Tuesday, 31 January 2017

Why Proton Pump Inhibitors should not be used long term

One of the most commonly prescribed drugs is proton pump inhibitors to treat acid reflux, indigestion or heartburn. The most commonly prescribed PPIs in New Zealand are omeprazole, lansoprazole and pantoprazole.  Some patients take it to overcome severe reflux or heartburn or as part of a triple treatment for H.pylori infection.  Others who use this group of drug do not have regular symptoms and use it as a preventative which in the long term can cause other problems.   

After a big meal, the esophageal sphincter (that connects your esophagus to stomach) can undergo some stress and reflux some contents up to the esophagus.  However, this should not happen often, or else you are overeating.   Cells in your esophagus are not designed to handle such acidic state.

If your portions are right for your size and activity, then overacidity can be an excess of hydrochloric acid or lactic acid.  Hydrochloric acid is the resident acid in our stomach released by the parietal cells.  It is there to facilitate digestion.  The pH of the stomach should range from 1.5 to 3.5. Lactic acid is the acid produced on fermentation of food in the stomach.  This can happen if food is passing through the digestive tract too slowly when the pH of the stomach is not appropriate.  When food is not digested properly in a timely manner, fermentation occurs and production of lactic acid is part of the process.  If proton pump inhibitors are taken to neutralise lactic acid from already inadequate hydrochloric acid, this will create a snowball effect, causing more problems in the digestive tract.  This is what I commonly see in clinic.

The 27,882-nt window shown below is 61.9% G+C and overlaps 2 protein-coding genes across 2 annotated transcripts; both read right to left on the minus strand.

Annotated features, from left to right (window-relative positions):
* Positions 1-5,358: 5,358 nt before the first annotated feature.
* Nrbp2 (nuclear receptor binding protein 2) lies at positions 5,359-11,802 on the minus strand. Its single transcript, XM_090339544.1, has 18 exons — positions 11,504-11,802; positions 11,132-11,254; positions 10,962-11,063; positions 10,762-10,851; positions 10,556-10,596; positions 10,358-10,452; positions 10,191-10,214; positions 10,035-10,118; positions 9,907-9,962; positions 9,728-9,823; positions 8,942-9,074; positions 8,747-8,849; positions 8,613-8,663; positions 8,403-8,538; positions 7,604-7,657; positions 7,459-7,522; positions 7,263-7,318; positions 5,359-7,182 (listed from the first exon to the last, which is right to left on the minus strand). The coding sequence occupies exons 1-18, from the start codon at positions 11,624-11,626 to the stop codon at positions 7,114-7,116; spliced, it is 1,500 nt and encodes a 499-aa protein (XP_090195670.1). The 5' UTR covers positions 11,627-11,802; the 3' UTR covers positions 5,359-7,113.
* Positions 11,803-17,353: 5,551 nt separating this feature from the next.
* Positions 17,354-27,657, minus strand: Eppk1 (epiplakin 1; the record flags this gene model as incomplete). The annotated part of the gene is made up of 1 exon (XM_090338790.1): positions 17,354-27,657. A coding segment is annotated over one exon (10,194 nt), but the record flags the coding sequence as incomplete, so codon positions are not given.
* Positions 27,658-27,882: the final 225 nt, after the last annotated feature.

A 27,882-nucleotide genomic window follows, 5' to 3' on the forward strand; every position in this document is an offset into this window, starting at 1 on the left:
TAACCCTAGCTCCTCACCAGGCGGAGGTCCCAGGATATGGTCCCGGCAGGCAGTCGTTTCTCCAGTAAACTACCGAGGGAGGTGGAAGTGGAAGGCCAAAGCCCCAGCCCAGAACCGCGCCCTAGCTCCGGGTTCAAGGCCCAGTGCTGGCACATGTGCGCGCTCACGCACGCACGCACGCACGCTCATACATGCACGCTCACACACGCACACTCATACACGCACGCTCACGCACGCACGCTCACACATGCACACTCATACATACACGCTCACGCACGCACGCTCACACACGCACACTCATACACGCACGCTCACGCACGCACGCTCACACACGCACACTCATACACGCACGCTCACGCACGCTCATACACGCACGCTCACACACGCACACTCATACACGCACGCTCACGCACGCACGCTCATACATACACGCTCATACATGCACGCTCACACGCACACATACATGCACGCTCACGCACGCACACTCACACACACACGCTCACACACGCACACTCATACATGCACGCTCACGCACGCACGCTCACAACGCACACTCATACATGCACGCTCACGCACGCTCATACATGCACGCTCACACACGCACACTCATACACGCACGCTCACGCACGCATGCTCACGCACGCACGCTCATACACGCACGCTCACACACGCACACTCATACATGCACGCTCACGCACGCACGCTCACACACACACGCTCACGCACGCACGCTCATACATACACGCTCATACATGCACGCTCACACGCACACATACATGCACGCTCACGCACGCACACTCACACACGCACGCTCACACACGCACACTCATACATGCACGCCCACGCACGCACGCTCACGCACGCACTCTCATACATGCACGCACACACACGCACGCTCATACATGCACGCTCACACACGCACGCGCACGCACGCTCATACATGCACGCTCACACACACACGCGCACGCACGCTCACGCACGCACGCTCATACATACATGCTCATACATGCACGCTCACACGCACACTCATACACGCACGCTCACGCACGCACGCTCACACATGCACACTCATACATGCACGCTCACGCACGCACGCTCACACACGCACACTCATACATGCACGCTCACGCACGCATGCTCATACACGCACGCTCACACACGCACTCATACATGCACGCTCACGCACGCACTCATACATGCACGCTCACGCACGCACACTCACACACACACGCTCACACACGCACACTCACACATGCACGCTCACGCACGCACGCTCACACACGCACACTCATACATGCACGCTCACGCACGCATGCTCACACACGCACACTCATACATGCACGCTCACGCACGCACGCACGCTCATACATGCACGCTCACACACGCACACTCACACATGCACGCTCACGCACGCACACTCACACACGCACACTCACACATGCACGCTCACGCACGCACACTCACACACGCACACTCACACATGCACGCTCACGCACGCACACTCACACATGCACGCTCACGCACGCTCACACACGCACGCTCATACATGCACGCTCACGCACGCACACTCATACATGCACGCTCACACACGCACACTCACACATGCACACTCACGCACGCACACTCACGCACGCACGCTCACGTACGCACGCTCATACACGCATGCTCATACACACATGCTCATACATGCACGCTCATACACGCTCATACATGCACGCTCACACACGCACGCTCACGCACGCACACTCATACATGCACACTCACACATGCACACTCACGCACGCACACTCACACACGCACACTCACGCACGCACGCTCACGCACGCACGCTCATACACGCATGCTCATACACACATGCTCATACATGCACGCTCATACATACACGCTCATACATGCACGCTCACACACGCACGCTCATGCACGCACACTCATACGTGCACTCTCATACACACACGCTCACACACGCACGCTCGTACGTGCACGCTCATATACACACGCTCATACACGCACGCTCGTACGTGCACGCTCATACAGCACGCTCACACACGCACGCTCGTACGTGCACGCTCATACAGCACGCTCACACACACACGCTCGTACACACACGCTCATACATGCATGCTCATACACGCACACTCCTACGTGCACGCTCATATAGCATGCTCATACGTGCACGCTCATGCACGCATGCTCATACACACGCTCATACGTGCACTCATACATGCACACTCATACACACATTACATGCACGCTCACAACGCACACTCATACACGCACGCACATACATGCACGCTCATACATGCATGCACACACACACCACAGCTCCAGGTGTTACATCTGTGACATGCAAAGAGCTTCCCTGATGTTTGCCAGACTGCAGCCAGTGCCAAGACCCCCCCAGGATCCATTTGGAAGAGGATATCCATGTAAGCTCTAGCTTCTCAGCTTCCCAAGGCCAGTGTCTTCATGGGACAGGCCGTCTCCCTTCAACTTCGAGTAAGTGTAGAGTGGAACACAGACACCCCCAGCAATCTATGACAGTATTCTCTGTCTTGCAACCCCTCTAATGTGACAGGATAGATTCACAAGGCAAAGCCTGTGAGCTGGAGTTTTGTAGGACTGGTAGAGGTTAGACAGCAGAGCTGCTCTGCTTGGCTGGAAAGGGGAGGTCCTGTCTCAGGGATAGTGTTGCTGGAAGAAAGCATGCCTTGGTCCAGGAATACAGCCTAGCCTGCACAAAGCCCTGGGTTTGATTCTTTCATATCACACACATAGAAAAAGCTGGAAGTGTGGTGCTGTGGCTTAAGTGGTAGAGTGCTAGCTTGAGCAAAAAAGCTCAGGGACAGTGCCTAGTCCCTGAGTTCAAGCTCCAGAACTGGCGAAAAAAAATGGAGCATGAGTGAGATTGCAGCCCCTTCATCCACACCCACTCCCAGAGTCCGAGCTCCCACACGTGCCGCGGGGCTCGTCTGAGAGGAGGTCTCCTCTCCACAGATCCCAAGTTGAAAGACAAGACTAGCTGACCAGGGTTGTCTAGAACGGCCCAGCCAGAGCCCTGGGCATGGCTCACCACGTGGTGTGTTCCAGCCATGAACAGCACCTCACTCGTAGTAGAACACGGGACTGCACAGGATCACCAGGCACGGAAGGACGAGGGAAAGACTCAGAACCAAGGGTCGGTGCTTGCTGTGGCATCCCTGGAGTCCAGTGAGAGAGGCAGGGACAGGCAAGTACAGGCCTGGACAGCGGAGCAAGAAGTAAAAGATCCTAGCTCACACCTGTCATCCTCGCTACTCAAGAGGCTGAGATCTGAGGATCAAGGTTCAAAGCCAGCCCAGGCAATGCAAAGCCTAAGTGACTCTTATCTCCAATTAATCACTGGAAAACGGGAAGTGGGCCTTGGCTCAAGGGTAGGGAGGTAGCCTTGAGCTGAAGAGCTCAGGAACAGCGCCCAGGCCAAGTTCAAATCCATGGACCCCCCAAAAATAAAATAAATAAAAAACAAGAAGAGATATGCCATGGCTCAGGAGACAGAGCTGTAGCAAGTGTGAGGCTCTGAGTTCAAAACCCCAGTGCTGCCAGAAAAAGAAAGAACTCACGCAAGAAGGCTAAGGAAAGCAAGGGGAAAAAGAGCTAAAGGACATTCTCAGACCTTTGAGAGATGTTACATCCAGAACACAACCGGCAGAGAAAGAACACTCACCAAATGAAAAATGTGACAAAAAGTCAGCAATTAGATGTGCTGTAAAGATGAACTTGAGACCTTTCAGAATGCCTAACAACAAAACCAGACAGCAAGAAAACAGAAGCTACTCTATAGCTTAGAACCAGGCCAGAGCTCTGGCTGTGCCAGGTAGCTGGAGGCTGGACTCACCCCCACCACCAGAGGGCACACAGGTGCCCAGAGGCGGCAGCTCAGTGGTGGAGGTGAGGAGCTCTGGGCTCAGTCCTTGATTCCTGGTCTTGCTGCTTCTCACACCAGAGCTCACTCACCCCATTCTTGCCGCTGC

Antacids and proton pump inhibitors should at best be used as symptomatic care or as part of the triple therapy used short term.  The root cause of the heartburn, bloating and reflux is not because of the acid. 

Long term use of proton pump inhibitors causes many symptoms of nutrient deficiencies, because food does not get broken down properly and nutrients that need an acidic pH to absorb do not get the right environment to absorb.  This can lead to many long term problems like tiredness, cardiovascular problems, bone density problems and increased risk of fracture and increased risk of infection from altered gut bacterial balance. 

For common causes of acid reflux  and how to overcome it, refer to my article http://blog.nutriactionz.co.nz/2016/06/causes-of-acid-reflux-and-how-to.html

Lastly, know the difference between heartburn and a heart attack.  It can safe you your life!  If you are uncertain, please go to your GP or A&E clinic.  An immediate test can be done to check troponin, CK or myoglobin in your blood, to see if you’ve had a heart attack.

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